Labour will announce the results of our leadership elections in a hugely scaled back way on Saturday. When the contest started, it was clear that our new leadership team would have a huge task on their hands, but the crisis that currently engulfs our nation means it will be greater still. The coronavirus pandemic has affected everything, and it has changed the rules of the game.
Even putting to one side the current situation, our nation of nations still faces unprecedented challenges. Brexit, automation, demographic ageing and climate change, amongst other issues, all need to be tackled. Playing it safe is quite simply not an option. It is time for the politics of big ideas.
Our party must be led by someone who not only has a vision of the future but can also articulate it and project a feeling of trust to a country that wants change. Labour’s new leadership team must define itself early on, and our leader must spell out exactly what we stand for and the big picture to our nation whilst ensuring that they have a handle on the detail.
The election last year was devastating. We lost excellent colleagues and failed to convince the country that we could be trusted to govern. Our new leader must directly appeal to those former heartlands that we lost and communicate clearly why it is Labour that they should trust once again.
Very early on in the contest, I pinned my hopes on Rebecca Long-Bailey to take us forward. The current crisis that engulfs our country has strengthened my support. Labour wins when it is ambitious and outlines a positive transformative vision that people can believe in. As someone who has served in senior posts over the past few years and developed some of our most popular policies, she has shown her commitment to a popular, common sense radicalism. But she also understands where we went wrong as a party.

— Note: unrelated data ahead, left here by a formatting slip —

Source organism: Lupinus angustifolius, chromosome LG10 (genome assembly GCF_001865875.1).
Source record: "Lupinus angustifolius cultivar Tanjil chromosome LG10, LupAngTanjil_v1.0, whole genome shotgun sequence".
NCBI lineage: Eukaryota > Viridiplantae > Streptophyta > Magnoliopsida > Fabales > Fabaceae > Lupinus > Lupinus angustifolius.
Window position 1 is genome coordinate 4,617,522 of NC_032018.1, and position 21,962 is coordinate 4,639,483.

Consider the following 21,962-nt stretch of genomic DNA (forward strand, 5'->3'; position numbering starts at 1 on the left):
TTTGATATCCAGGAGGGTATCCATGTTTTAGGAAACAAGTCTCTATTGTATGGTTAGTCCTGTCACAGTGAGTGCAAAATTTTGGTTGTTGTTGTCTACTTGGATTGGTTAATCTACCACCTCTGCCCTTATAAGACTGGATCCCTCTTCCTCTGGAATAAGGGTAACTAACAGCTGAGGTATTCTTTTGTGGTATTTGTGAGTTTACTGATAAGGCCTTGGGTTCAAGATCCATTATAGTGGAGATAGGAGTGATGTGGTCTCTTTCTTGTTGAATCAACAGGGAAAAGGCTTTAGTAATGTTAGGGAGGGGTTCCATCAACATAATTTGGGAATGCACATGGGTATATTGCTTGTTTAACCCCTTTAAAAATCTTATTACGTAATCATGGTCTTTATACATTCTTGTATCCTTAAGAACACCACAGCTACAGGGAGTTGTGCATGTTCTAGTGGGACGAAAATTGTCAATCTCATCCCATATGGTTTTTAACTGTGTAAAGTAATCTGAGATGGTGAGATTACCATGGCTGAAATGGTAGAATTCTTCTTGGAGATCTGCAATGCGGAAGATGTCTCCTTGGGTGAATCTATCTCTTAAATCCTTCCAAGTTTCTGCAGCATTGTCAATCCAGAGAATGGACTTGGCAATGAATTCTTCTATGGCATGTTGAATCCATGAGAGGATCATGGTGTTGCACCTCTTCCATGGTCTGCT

Rebecca understands that we failed to inspire trust in our ability to deliver on our policies and has outlined exactly how we will do so in the future. By parcelling up our policies in an aspirational socialism where everyone in our communities is able to achieve their ambitions, she has shown she can break through wonkish jargon that has often left our most transformative policies feeling irrelevant to the men and women on the street. But she has also shown herself to be strong on detail, quick on her feet and resolute in fighting back against smears.
As a working-class woman from the North of England, Rebecca is ideally placed to win back the places that we lost in December. She doesn’t just understand the issues that affect our former heartlands – she’s lived them all of her life. Rebecca has outlined a transformative vision for the future that all Labour members can get behind. She has put forward detailed policies and a plan to win. If you haven’t yet voted, I’d urge you to vote RLB.